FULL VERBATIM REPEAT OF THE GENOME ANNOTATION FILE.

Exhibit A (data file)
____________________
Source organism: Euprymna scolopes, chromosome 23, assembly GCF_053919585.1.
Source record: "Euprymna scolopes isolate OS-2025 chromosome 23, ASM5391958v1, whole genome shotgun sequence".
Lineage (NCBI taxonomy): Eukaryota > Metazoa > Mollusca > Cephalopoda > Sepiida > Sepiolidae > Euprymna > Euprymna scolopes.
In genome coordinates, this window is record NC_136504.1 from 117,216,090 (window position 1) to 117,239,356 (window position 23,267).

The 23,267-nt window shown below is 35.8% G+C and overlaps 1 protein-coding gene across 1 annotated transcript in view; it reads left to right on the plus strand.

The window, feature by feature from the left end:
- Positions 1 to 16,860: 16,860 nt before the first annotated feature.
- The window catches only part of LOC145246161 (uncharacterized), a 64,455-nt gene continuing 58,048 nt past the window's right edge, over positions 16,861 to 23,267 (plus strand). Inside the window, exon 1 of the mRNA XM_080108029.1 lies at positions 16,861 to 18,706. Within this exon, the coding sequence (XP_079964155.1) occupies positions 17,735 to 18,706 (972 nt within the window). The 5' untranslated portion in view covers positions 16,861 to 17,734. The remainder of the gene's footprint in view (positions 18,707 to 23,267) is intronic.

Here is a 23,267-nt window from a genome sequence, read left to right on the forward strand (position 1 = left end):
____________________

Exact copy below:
Source organism: Euprymna scolopes, chromosome 23, assembly GCF_053919585.1.
Source record: "Euprymna scolopes isolate OS-2025 chromosome 23, ASM5391958v1, whole genome shotgun sequence".
Lineage (NCBI taxonomy): Eukaryota > Metazoa > Mollusca > Cephalopoda > Sepiida > Sepiolidae > Euprymna > Euprymna scolopes.
In genome coordinates, this window is record NC_136504.1 from 117,216,090 (window position 1) to 117,239,356 (window position 23,267).

The 23,267-nt window shown below is 35.8% G+C and overlaps 1 protein-coding gene across 1 annotated transcript in view; it reads left to right on the plus strand.

The window, feature by feature from the left end:
- Positions 1 to 16,860: 16,860 nt before the first annotated feature.
- The window catches only part of LOC145246161 (uncharacterized), a 64,455-nt gene continuing 58,048 nt past the window's right edge, over positions 16,861 to 23,267 (plus strand). Inside the window, exon 1 of the mRNA XM_080108029.1 lies at positions 16,861 to 18,706. Within this exon, the coding sequence (XP_079964155.1) occupies positions 17,735 to 18,706 (972 nt within the window). The 5' untranslated portion in view covers positions 16,861 to 17,734. The remainder of the gene's footprint in view (positions 18,707 to 23,267) is intronic.

Here is a 23,267-nt window from a genome sequence, read left to right on the forward strand (position 1 = left end):